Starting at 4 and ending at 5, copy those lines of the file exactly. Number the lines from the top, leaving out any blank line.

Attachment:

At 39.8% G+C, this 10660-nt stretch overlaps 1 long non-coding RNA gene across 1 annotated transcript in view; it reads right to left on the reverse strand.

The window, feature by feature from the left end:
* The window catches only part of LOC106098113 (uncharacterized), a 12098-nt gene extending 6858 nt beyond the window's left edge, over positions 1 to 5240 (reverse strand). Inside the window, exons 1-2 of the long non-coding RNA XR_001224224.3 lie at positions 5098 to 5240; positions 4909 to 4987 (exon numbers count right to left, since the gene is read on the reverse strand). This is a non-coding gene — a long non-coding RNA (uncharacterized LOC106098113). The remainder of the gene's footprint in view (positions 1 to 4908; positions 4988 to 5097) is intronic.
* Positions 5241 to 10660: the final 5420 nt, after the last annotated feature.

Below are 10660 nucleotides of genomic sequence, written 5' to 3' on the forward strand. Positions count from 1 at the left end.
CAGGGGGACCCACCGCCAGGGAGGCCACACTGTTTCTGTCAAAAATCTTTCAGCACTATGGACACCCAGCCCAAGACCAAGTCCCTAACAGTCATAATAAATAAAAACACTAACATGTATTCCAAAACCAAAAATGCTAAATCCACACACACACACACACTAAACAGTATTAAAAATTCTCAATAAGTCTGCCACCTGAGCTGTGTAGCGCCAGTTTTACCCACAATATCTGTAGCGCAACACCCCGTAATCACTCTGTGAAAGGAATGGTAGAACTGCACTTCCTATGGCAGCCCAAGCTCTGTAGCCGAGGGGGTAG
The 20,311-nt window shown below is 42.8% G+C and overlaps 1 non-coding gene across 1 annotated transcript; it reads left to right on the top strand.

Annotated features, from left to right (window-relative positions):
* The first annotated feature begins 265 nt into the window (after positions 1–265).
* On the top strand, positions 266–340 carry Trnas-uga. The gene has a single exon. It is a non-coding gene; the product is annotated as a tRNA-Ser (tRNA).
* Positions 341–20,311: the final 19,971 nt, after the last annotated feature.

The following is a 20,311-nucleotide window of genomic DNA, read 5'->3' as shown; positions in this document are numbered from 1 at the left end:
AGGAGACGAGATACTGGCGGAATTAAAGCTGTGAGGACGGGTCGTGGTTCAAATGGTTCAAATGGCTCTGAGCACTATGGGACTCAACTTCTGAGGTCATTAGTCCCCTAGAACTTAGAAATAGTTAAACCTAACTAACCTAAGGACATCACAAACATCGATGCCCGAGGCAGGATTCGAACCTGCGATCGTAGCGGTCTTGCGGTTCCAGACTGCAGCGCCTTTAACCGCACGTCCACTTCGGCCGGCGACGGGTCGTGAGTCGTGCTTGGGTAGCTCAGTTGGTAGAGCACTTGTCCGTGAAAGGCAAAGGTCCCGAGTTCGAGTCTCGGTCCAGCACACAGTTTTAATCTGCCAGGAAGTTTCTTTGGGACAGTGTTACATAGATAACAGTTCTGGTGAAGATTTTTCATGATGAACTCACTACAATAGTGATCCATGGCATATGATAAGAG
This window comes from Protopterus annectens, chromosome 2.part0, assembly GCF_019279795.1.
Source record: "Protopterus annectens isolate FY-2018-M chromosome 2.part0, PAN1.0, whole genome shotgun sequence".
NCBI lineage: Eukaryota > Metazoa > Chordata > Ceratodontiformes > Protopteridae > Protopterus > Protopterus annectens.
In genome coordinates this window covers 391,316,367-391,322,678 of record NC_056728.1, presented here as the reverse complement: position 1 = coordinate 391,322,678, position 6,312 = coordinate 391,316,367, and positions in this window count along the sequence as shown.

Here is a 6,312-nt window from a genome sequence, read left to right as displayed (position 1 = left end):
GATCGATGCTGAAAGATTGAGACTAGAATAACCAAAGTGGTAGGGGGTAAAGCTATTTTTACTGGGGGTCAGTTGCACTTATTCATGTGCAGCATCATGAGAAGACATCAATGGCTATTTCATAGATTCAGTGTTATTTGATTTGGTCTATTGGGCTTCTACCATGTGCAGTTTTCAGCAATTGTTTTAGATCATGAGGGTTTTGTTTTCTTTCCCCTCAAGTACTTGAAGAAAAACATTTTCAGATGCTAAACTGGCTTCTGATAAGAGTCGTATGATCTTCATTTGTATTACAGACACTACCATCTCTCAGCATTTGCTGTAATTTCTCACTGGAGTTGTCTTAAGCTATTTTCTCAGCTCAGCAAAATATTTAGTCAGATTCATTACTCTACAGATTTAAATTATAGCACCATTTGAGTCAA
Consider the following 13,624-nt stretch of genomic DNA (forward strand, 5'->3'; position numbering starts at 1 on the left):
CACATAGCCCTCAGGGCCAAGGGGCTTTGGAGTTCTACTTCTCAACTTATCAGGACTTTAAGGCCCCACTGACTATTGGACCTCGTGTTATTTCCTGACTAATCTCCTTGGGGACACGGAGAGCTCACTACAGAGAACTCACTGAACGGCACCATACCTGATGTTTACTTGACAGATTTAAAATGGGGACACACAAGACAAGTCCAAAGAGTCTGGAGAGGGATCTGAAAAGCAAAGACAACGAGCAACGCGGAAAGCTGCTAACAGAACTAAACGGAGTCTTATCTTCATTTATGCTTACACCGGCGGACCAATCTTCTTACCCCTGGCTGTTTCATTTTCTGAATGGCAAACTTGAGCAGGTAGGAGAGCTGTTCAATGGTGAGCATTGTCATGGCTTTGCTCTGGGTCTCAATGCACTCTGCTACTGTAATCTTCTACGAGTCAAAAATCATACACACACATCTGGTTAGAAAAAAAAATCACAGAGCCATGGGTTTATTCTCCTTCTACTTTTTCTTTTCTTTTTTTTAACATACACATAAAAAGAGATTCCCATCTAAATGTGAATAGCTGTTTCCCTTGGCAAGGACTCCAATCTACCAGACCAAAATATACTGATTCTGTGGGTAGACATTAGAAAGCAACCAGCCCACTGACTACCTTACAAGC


* Positions 5241 to 10660: the final 5420 nt, after the last annotated feature.

Below are 10660 nucleotides of genomic sequence, written 5' to 3' on the forward strand. Positions count from 1 at the left end.